Today is dedicated to all the people I forget to appreciate – Cal Trans workers who have absolutely made this walk possible, UPS, cement truck and PG&E drivers who smile and wave even though they are on-the-job, letting their humanity burst through. Speaking of which, kudos to the designers/builders of the bridge just south of Elk – The only bridge between Jenner and Fort Bragg that seemed to be engineered toward pedestrians at all.
I continue to be grateful and humbled by the many people who stop to connect, ask, listen, and share. Just before Elk it was Amy, Adilade and Grant—a Symposium family. Grant will be graduating from Symposium first session – this is his last year. My mind goes back to my own three sons and their celebrated, or uncelebrated, graduations – how hard I tried to get the men in their lives to step up and welcome them into…something. I think about my young friend Cedar and how unsupported he was by the men in his life.
I envision that it is the coming generations of men -like Grant- who have grown up within the cradle of Symposium (and similar programs) who will lead the way in learning to support those who follow. This is so important! As hard as the challenge to women has been throughout time, we do seem to have a strong, mutually supportive network and a natural tendency toward self-love/compassion. I don’t see that as much in the men’s world.
Just after Elk was Harbor House, where I met a young man, Joseph, of the Chaco tribe. He was working in the kitchen, but I met him out by the recycling at the road. Joseph was interested and inspired to hear about the gifts Symposium offers toward empowering women. I told him that Symposium existed as a gift to all of us and shared my story of Cedar’s suicide with him.
Right next door, four men and one woman, all older than me, were restoring an old house tottering cliff-side. They offered me a phone charge, tea, good conversation, bacon, eggs, waffles, rides, and clean socks. I took them up on the first 3 – such generosity! Filled by the smell, and welcome heat, of the mint tea, I got into a conversation with the elder of this group, Barney, who said he was in his 80’s. We arrived quickly at the same topic that I’ve been spinning with – how to support coming generations of men.
“Men just can’t support other men in that way”, Barney said, “They are afraid of love.”
Later in the conversation though, he acknowledged that coaching young, male athletes was his contribution to this effort.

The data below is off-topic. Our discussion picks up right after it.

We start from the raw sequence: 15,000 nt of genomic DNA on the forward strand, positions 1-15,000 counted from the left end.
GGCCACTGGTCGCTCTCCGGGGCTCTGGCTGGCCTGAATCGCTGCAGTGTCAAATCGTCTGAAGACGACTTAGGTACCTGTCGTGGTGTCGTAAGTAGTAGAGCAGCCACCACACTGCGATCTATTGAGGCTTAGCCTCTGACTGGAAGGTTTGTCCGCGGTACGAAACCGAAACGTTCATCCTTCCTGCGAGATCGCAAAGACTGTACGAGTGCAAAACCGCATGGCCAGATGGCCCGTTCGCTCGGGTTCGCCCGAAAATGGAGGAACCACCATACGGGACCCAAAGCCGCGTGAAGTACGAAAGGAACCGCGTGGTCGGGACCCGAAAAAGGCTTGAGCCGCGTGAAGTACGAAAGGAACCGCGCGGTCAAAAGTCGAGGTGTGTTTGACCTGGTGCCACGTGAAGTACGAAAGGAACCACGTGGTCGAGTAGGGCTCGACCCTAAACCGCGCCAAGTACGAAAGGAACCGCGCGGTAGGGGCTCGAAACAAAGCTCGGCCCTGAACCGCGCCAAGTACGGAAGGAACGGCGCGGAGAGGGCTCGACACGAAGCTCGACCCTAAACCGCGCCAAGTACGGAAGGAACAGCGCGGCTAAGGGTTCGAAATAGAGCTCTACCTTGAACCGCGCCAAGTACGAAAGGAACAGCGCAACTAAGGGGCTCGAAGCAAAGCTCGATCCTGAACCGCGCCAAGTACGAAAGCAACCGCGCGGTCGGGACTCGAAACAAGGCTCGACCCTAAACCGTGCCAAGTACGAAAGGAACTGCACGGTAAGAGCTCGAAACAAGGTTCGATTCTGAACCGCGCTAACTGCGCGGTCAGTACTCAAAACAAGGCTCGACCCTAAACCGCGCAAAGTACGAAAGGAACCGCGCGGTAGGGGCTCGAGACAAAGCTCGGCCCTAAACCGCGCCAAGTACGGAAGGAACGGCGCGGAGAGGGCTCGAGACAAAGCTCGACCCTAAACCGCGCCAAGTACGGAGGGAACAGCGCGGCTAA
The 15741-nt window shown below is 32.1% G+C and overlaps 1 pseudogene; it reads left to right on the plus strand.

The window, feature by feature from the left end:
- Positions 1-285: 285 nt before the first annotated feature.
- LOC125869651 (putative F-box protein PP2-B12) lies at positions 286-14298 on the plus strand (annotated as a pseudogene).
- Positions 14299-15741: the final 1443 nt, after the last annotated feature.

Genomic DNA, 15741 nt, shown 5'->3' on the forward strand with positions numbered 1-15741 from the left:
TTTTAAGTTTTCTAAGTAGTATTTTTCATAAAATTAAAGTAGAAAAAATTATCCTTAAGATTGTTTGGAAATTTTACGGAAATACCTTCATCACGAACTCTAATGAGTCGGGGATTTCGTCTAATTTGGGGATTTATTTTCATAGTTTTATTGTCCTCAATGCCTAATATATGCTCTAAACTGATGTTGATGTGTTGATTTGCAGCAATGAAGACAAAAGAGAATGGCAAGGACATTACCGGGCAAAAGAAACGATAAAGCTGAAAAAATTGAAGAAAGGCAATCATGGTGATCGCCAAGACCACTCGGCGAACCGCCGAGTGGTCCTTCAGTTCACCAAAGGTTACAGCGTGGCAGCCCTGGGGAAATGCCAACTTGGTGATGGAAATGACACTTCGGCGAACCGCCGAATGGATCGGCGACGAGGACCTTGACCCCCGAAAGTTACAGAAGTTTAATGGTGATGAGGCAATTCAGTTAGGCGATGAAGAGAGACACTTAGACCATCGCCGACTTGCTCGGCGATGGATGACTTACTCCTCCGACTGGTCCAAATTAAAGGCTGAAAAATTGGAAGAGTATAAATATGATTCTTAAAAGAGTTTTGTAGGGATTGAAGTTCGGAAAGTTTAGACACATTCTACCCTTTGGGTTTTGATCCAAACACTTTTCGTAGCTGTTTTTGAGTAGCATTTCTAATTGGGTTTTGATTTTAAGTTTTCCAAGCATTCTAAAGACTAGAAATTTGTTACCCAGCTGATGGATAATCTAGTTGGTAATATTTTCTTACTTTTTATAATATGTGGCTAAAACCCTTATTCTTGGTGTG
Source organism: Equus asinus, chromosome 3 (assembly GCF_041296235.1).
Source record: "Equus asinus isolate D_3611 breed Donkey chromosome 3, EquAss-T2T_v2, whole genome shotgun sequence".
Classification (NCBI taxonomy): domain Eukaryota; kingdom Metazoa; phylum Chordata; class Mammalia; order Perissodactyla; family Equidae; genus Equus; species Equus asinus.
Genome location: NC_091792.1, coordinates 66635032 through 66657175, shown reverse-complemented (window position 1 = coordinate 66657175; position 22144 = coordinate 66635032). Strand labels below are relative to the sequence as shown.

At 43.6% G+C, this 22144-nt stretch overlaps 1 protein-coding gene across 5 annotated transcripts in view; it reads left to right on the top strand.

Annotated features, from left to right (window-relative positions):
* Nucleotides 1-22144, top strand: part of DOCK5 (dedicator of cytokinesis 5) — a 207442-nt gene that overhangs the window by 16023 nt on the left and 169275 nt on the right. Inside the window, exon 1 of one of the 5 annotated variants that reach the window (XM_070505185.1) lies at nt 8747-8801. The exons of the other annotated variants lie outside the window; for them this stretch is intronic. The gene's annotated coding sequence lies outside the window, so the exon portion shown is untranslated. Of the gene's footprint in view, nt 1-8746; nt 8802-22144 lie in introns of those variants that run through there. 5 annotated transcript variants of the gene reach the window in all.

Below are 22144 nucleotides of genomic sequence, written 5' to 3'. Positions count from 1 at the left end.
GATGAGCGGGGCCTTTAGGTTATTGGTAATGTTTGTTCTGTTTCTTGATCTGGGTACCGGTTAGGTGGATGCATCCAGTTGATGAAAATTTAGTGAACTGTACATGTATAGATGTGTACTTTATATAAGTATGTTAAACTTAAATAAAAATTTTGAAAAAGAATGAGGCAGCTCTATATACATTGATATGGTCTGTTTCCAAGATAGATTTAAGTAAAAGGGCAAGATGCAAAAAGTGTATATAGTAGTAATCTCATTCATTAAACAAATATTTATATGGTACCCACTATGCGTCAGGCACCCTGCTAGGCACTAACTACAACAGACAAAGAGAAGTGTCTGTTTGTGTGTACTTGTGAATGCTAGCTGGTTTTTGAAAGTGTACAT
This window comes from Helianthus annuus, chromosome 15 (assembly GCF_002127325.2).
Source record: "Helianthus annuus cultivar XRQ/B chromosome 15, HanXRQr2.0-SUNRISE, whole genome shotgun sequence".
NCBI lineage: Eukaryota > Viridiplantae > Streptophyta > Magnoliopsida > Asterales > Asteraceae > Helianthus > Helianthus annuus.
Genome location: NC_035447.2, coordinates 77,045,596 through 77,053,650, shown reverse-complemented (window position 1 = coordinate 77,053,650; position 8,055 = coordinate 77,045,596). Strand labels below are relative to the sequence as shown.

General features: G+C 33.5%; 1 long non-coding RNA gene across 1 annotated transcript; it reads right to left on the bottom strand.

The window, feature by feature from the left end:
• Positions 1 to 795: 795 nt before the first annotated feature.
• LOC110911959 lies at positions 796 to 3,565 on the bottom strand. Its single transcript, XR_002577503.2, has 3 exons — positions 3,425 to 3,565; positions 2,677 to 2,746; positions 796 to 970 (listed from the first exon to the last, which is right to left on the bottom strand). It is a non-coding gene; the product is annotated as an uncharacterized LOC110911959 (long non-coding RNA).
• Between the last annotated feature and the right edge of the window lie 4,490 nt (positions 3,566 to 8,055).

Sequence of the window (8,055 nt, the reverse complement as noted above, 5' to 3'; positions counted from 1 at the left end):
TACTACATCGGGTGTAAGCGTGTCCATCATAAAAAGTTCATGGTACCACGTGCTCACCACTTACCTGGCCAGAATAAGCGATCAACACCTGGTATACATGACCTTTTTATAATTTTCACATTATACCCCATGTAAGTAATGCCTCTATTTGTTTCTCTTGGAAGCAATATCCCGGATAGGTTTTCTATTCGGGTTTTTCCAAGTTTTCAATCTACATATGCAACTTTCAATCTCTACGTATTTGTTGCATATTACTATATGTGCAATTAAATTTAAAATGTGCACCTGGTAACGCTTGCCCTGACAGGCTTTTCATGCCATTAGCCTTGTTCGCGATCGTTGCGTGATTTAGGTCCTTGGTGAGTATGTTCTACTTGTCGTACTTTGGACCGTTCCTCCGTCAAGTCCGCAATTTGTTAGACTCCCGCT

Mid afternoon, I ran into a cyclist who educated me about hiker/biker, always-available campsites at state parks. He said the next one was at Van Damme and with a little figuring, I realized that was a good goal for this night. Close enough to Fort Bragg, I sent out a quick invitation to a pop-up potluck to those I thought might be around.
I dragged into Van Damme shaking with cold and collapsing with fatigue around 5 pm. Looking at the campground map I was discouraged to see that the hiker/biker site was another 1/2 mile in. I laid down on a picnic table for half an hour to rebuild my fortitude. Then, with the help of a kind camp attendant in a golf cart, I shlepped my stuff back. He recognized me from the road, and was respectfully inspired.
You might imagine from all these descriptions of exhaustion that my pack was monstrously heavy – quite the opposite. I have delighted in its lightness every morning putting it on (<40 pounds). Something happens during the day, though. It gets so heavy I can barely lift it. I know I am having some trouble digesting, with so much time in the sympathetic/stress mode of walking. I get heartburn, which is in this case an indication of not enough hydrochloric acid in my stomach to digest the protein-heavy diet I set myself up with. Humans (and all other species I know of) need lengthy stretches of relaxation during the day to digest efficiently.
My sister, Kerin, and son, Zander, fulfilled my wish for a pop-up potluck, showing up with the first hot food I’d had in a week. I am so blessed.